Why Do Swimming Beaches Close?

By: Dean Almquist

June 11, 2019

Category: Resource Management

Splashing in the cool water of one of the 10,000 lakes is an essential part of a true Minnesota summer. However, there are times during the summer months that enjoying this popular pastime isn’t an option due to issues related to the water quality.

Typically, there are two reasons a beach will close:

1. E. coli levels are too high.

E. coli is used as a water quality indicator for swimming waters nationwide. At Three Rivers Park District, water quality crews monitor the water at beaches and swim ponds on a weekly basis from Memorial Day to Labor Day to ensure the E. coli levels are safe for users.

2. Reports of swimmer's itch.

The Park District is dependent on beach users to report swimmer's itch incidents since there are no tests for it. To report an occurrence of swimmer's itch, please contact the visitor center at the beach you visited.

What is E. coli and How Does it Get in the Water?

E. coli (Escherichia coli) is a single-celled bacteria with a variety of strains. While most strains are harmless, some can cause intestinal illnesses with flu-like symptoms. When a higher concentration of E. coli is detected, there is a greater likelihood that a dangerous strain is present.

E. coli can enter beach water through a variety of sources, including seagulls and geese, pets and other domestic animals, non-functioning lakeshore septic systems, overflow or breakage in sanitary sewer lines, lawn and street runoff, and from swimmers themselves.

How Do We Test for E. coli?

man standing in the lake with a vile to test for E. coli

Beach water samples are tested weekly using the following process:

1. A nutrient packet specific for coliform bacteria and E. coli is added to the water sample.

2. The sample is poured into a tray with squares and incubated for 18 hours.

3. The tray is assessed. If the squares have turned yellow, it is considered positive for coliform bacteria. If the yellow squares glow under a fluorescent light (similar to a black light), E. coli is present.

4. The number of squares that turn yellow or glow are used to determine the most probable number (MPN) of bacteria. If the MPN is over 1260 E. coli colonies per 100 ml of sample, or if the 5-day average is over 126 colonies per 100 ml sample, the beach will be closed until levels are within state guidelines.

man testing e. coli trays in a lab
Staff assessing incubated trays to determine the presence of E. coli.
tray of e.coli water samples under a black light
A fluorescent light, similar to a black light, is used to assess if E. coli is present. If the yellow squares glow under the light, E. coli is present.

What is Swimmer's Itch?

Swimmer’s itch (cercarial dermatitis) is skin rash caused by an allergic reaction to a microscopic parasite released in the water by snails.

While a beach is closed due to swimmer’s itch, a treatment of copper sulfate is applied to the swimming area which kills the snails and the parasites. As mentioned earlier, there are no tests for swimmer’s itch and the Park District relies on beach users to report incidents of it.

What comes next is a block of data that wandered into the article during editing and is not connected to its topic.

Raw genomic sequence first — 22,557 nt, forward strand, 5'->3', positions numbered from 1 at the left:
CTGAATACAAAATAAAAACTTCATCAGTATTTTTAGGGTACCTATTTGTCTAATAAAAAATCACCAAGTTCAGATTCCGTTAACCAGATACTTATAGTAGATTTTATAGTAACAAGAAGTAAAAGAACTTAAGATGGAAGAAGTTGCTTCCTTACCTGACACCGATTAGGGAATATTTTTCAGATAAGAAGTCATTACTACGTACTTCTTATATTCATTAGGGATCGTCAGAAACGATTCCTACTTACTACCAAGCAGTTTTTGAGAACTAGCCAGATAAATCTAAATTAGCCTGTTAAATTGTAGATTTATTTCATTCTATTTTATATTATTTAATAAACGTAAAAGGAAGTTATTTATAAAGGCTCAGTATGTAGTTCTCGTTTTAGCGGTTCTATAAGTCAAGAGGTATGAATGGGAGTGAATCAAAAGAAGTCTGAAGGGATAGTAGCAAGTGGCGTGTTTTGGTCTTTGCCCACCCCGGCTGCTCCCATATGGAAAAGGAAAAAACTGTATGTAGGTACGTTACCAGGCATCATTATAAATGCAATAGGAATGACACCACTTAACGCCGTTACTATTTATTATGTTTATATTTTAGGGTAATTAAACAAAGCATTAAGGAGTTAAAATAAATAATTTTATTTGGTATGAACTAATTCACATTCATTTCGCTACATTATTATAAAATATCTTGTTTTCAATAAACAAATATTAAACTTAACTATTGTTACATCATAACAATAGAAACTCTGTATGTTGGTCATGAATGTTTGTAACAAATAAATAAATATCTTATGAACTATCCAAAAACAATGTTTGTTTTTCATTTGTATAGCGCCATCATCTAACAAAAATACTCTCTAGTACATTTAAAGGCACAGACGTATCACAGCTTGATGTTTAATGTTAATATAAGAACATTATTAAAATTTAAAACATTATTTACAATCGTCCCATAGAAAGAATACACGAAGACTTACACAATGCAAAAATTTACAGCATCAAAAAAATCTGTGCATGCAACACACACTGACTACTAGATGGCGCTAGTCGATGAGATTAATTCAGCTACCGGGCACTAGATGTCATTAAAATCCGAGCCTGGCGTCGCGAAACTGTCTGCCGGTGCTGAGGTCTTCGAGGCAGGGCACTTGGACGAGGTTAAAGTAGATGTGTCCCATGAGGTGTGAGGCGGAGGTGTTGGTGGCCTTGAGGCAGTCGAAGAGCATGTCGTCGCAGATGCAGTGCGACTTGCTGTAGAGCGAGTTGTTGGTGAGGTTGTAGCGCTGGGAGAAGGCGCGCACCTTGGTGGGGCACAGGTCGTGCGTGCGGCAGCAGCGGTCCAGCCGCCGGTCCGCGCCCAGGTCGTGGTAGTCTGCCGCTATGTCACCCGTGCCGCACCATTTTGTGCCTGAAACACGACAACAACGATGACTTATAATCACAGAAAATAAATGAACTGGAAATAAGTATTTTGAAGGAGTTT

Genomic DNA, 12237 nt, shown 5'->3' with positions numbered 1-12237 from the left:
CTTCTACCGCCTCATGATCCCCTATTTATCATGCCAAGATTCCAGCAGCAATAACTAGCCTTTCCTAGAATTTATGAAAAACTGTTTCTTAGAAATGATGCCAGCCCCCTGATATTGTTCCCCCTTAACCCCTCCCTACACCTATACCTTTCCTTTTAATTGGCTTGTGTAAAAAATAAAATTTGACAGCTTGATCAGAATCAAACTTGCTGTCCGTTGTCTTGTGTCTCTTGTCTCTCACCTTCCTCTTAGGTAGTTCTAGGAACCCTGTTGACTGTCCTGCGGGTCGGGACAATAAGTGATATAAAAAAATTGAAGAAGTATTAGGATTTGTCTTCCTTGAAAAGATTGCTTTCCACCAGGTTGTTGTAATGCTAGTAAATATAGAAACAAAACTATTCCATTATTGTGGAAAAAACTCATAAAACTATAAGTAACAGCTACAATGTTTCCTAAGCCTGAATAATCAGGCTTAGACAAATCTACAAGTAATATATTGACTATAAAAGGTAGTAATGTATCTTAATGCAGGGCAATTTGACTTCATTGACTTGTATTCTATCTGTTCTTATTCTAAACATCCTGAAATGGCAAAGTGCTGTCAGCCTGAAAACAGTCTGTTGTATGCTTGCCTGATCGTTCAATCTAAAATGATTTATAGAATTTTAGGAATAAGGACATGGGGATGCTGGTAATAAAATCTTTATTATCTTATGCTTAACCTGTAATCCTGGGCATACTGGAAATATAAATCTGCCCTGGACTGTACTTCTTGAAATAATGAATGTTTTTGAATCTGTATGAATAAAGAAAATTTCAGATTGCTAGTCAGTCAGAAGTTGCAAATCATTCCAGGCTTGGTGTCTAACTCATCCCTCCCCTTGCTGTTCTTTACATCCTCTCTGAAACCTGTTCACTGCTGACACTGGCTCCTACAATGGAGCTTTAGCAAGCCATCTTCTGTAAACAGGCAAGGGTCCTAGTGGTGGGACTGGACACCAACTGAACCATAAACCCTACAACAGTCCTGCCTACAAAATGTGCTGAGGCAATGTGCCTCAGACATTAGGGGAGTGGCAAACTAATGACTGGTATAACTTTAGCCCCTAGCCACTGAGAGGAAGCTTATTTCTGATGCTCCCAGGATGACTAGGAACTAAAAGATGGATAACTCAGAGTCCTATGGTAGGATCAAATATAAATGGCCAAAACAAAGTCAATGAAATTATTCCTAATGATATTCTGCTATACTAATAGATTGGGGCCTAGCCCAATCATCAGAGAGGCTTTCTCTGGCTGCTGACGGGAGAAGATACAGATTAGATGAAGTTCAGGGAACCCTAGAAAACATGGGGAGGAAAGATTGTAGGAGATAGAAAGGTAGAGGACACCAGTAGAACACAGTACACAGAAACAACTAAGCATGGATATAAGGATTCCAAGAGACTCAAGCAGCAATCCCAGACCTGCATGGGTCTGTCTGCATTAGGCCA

One way to reduce your chances of contracting swimmer’s itch is to rinse off and/or towel off after exiting the water. Find more information about swimmer’s itch from the Minnesota Department of Natural Resources.

Keeping Bacteria Levels Down

Three Rivers Park District staff take measures to keep bacteria levels low by cleaning up goose droppings, raking the sand on the beach, attempting to keep geese away, and posting signs around the beach warning guests not to feed the ducks, geese, and seagulls. 

The swim ponds at Lake Minnetonka Regional Park and Elm Creek Park Reserve are chlorinated to kill any bacteria, similar to a swimming pool, making it highly unlikely that the swim ponds will close due to high E. coli levels.

What You Can Do to Help

There are several things you can do to keep bacteria from entering the water when when at the beach:

  • Properly dispose of your trash. Trash attracts birds and other animals. 
  • Do not feed ducks, geese, seagulls or other birds.
  • Do not swim if you feel ill.
  • Follow Park District policies and do not bring pets to the beach.
  • Children who are not toilet trained should wear tight-fitting rubber or plastic pants when visiting a swimming area. Change diapers frequently and dispose of them properly.

Lower Your Risk of Illness from Bacteria

The following steps can help you limit your risk of becoming ill from bacteria:

  • Wait 24 hours after a heavy rainfall to swim.
  • Shower after swimming or entering the beach water. 
  • Don’t swallow beach water. 
  • Keep your face and head out of the water, or wear ear plugs and goggles.
  • Do not swim if you are sick or if you have a weakened immune system.

Find more information about beach closures on the Three Rivers Beach Water Quality page or from Hennepin County Public Health.

About the Author

profile picture of dean

Dean Almquist is a former Water Resource Specialist at Three Rivers Park District. He retired last summer after working in the Park District for over 16 years. He has 33 years of experience in analytical chemistry and in his spare time, he loves to go fishing.

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